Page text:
One of the most common difficulties students have when preparing for term and final exams is not having allocated enough time for studying. By spending some time planning your study strategy and keeping in mind ways to manage anxiety and time effectively, you should be able to study your course materials systematically and have enough time to cover all material. By scheduling time to write practice exams similar to the final, you can increase your confidence and reduce your exam anxiety.
- Study Tips for University Exams (Handout)
- Tips for Different Kinds of Exam Questions (Handout)
- Studying for Essay Exams (Handout)
- Mastering Multiple Choice Exams (Handout)
- Handling Exam Anxiety (a video on the video resources webpage)
References from the web:
- Suggestions for writing Multiple Choice Exams from the University of Guelph
- University of Northern BC: A fairly comprehensive, yet concise handout for writing Multiple Choice Exams
- CAL POLY San Luis Obispo: Essay Tests
- Paradice Valley Community College: Preparing for Essay Exams : well written slides from a workshop that provides lots of examples given by a Writing Centre Coordinator (who is also a professor)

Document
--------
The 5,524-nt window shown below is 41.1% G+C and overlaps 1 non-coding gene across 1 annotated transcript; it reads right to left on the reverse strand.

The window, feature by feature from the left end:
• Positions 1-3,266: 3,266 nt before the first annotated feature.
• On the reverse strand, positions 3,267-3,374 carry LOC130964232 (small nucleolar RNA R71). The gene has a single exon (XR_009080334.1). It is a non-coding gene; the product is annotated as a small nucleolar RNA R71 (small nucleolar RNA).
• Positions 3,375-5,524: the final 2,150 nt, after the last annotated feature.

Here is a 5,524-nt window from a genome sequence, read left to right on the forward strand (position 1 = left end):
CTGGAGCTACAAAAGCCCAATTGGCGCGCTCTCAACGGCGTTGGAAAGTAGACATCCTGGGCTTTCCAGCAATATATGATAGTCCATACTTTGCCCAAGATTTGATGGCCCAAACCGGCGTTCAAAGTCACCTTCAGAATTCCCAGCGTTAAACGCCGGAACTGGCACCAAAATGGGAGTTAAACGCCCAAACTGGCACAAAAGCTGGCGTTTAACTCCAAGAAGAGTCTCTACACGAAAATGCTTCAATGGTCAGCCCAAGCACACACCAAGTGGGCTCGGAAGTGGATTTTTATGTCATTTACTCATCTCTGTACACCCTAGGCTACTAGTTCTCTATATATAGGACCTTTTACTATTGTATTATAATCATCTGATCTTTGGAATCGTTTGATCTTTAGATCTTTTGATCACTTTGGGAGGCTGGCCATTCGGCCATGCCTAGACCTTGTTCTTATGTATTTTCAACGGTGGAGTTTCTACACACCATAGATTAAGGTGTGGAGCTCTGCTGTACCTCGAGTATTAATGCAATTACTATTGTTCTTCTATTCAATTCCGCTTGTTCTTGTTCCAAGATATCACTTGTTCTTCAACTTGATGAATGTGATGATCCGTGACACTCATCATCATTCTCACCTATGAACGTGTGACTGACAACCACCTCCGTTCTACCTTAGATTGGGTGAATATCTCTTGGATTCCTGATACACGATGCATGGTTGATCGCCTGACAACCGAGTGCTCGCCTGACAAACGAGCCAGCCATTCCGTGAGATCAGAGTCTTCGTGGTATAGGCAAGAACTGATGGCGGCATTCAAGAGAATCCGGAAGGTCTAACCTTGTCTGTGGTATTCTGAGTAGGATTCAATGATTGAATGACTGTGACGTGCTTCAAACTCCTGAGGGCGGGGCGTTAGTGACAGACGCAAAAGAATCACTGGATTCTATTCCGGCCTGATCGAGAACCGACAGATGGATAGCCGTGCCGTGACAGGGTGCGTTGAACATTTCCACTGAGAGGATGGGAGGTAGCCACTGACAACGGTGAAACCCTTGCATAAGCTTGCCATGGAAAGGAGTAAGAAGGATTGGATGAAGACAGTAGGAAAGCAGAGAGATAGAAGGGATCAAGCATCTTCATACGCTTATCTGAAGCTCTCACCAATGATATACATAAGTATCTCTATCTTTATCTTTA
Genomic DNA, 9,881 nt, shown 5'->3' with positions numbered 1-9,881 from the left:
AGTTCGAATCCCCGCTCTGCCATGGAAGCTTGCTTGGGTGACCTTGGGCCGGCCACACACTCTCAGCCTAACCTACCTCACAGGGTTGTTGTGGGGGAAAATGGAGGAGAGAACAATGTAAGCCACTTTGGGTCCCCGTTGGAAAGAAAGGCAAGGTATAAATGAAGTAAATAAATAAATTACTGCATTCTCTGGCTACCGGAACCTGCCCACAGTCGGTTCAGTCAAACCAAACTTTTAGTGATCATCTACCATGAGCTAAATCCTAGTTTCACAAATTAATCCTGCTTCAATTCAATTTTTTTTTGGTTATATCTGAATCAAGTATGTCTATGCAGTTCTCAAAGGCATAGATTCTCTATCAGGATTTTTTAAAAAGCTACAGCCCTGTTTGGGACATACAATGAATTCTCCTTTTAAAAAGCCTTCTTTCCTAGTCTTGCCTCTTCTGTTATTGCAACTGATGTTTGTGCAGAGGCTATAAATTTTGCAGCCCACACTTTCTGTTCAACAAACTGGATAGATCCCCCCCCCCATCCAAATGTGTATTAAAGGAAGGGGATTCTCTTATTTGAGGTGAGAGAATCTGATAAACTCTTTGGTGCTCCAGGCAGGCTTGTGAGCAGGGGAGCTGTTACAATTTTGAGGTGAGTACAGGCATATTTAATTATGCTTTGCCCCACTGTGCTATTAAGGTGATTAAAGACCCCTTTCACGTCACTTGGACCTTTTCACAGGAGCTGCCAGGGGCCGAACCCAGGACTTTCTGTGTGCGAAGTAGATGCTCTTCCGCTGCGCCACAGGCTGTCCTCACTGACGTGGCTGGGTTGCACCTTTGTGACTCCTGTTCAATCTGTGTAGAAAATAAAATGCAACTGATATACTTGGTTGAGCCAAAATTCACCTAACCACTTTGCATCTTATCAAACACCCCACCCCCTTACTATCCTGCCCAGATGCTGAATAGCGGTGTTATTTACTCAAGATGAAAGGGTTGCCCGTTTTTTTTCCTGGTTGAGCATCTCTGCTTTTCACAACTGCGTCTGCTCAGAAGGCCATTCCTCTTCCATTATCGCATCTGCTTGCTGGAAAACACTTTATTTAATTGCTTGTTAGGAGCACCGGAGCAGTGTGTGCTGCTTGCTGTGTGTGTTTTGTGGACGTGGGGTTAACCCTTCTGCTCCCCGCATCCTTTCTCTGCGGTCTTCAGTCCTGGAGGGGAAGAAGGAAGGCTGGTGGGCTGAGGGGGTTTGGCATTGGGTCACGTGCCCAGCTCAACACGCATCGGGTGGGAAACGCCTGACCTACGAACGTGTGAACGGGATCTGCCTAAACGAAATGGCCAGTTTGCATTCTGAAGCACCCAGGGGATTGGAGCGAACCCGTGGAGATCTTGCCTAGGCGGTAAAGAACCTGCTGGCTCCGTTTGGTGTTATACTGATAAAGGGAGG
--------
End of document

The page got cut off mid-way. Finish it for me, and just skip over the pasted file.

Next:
- University of Massachusetts Amherst: 5 Day Study Plan for managing your time
- Easy Test Maker allows you to make practice questions and exams. Create multiple choice, true or false, matching, fill-in-the-blank and short answer questions. There are both free and paid options.
Looking for old exams? Visit the USSU (University of Saskatchewan Students' Union) Help Centre. The USSU maintains an exam file of over 1,000 old exams. The Help Centre is located in the tunnel joining Place Riel to the Arts Building (next to the International Student and Study Abroad Office).
Exam writing tip - What do you do when you enter the room for a final exam?
When I enter the exam room, the first thing I try to do is find a comfortable seat. Second, I immediately write down all important facts and formulas that I've memorized (do a complete brain dump). Being a conscientous student, I read the instructions carefully and then scan through the entire exam, paying particular attention to the marks allotted to each question. I start off by answering the easier questions first which is a great way to boost my confidence. When answering questions, I keep an eye on the relative number of marks assigned to the questions so I don't spend too much time dwelling on any one question (e.g., especially when a question is worth only a few marks). When the inevitble happens, ...I don't know the answer to a question, my best advice is to skip over the question, continue on with the rest of the exam and then come back to that question later. When you skip over a question and continue on with the exam, there is a chance that some part of another question may provide a tip or useful information to help you answer the question you needed to skip over.